Obviously, a literature review that covers the international realm might not be able to account for our peculiarities: like complex registration systems and midterm and off-cycle elections that primarily decrease turnout among Democratic voters. Political scientist Anthony Fowler finds that by depressing turnout among marginal voters, midterm elections do favor Republicans, enough to win them seats (and gubernatorial elections). He tells Salon that “Republicans do about 1.5 percentage points better in midterm years than in presidential years. For governors, I estimated a 6 percentage point difference.” A recent working paper by leading political scientists Brian Schaffner and Stephen Ansolabehere has a similar finding using mass survey data. A recent study by political scientists Thomas Hansford and Brad Gomez helps clarify. They find that turnout modestly benefits the Democratic Party, but there are powerful compositional effects (meaning that the effect will be mediated by the partisan concentration of the district), anti-incumbent effects, mobilization effects (for a non-compulsory reform) and volatility effects (new voters are less likely to have strong partisan allegiances). All of this means that the electoral effects are incredibly hard to determine. My read on this literature is that Democrats could expect a slight boost from higher turnout, but that the other factors would also be powerful. However, turnout would certainly lead to more equitable policy and a more equitable economy.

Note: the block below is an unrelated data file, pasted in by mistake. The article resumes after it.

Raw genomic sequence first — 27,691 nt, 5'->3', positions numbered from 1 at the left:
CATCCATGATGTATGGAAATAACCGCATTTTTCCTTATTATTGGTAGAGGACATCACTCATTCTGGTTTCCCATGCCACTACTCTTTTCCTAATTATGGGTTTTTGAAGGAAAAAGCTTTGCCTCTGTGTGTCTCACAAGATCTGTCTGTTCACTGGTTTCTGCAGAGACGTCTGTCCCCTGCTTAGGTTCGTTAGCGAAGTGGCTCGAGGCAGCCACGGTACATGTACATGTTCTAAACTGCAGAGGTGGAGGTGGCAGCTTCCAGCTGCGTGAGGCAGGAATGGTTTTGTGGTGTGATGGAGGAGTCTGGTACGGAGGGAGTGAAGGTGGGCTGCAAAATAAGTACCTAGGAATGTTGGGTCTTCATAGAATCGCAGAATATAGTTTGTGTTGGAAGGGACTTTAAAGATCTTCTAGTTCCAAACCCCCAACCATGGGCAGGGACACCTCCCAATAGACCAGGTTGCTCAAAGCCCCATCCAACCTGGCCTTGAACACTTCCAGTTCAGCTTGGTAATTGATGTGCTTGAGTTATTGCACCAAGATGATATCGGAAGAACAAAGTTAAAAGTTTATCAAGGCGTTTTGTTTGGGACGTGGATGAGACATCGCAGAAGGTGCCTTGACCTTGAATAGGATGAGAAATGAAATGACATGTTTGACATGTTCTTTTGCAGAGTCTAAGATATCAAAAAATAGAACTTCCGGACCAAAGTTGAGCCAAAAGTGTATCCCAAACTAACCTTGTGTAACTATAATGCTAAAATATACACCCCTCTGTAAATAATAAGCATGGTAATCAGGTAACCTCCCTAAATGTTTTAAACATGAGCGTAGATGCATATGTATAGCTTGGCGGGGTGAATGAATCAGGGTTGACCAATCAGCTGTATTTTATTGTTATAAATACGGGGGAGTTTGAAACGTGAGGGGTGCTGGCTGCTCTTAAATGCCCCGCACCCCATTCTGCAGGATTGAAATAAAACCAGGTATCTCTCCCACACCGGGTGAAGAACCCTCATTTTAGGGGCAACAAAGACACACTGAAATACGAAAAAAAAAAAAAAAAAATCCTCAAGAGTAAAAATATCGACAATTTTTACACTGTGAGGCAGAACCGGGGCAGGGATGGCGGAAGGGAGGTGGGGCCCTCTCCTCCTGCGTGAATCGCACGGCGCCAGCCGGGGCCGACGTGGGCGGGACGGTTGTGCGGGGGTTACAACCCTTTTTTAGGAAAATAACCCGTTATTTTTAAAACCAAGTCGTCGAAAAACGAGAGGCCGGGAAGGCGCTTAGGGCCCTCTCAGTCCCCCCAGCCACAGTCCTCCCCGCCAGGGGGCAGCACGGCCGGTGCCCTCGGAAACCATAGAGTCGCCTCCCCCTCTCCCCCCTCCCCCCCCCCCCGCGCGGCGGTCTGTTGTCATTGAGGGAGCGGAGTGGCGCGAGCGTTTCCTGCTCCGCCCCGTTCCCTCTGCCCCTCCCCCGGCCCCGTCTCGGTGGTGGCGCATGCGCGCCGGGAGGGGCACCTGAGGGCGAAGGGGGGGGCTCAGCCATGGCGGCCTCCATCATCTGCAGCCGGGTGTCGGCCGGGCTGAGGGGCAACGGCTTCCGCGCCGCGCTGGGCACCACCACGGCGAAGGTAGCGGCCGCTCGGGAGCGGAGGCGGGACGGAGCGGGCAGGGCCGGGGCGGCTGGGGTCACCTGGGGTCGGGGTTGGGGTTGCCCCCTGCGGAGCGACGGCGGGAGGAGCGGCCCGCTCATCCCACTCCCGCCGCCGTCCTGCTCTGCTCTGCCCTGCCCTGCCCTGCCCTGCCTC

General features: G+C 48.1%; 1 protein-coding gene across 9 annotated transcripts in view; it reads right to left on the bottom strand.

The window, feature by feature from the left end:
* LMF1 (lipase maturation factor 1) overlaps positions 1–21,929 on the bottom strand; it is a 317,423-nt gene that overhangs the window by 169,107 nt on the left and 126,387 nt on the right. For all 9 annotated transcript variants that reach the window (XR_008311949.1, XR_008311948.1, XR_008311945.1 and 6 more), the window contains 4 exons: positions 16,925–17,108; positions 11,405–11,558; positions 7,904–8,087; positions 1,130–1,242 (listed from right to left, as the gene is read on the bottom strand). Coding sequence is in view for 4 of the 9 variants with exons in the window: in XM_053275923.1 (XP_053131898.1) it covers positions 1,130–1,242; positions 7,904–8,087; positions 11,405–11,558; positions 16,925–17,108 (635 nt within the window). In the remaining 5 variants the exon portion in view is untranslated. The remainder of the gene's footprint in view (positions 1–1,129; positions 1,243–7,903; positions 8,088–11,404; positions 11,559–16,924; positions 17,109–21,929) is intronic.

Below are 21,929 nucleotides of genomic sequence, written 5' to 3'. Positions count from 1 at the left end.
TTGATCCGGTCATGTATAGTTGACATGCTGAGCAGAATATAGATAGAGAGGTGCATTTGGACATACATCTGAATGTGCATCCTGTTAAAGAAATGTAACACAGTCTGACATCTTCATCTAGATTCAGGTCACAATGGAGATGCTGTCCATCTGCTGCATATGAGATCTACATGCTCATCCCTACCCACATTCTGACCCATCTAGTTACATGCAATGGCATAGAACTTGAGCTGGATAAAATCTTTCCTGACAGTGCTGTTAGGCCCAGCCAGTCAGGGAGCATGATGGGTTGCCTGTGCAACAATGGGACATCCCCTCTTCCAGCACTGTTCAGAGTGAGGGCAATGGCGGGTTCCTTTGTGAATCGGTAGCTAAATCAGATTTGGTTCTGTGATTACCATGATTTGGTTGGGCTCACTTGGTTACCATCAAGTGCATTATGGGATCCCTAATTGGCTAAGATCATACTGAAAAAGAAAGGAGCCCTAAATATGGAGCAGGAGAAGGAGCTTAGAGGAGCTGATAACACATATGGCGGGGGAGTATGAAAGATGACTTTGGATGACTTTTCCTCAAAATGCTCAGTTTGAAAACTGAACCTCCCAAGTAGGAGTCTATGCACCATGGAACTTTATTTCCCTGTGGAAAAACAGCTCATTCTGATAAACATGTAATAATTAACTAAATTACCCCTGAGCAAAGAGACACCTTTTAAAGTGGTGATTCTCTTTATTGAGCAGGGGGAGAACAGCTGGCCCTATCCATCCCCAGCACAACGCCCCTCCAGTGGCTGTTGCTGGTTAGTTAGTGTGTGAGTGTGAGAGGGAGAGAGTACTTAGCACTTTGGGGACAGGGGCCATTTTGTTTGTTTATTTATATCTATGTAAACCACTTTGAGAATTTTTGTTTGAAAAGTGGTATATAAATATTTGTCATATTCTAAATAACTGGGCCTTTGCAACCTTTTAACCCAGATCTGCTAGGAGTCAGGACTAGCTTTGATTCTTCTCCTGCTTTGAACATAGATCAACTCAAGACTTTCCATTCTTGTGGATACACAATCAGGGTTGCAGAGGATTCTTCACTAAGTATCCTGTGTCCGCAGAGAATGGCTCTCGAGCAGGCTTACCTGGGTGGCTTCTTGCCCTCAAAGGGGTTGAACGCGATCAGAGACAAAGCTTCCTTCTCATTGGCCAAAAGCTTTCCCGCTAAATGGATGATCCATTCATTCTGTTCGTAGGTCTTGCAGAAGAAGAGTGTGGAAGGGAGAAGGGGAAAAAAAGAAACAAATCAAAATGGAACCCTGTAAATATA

How policy affects participation
Our national conversation on turnout often focuses on the clear barriers to turnout: registration, ease of access, time availability. But as I’ve noted, there are other key concerns -- for instance, perceiving that their are large partisan gaps and perceiving that parties are close to your interests. But another important factor is whether people feel that it is in their material interest. The classic example of this feedback loop, described by political scientist Andrea L. Campbell, is Social Security. Prior to its passage, older Americans weren’t known for their engagement in politics. Since its passage, however, older Americans participate at dramatically higher rates than middle-aged and young people. Social Security created a group of beneficiaries with a stake in democratic participation to protect their benefits. Similar mobilizations have occurred around the G.I. Bill, as extensively documented by political scientist Suzanne Mettler.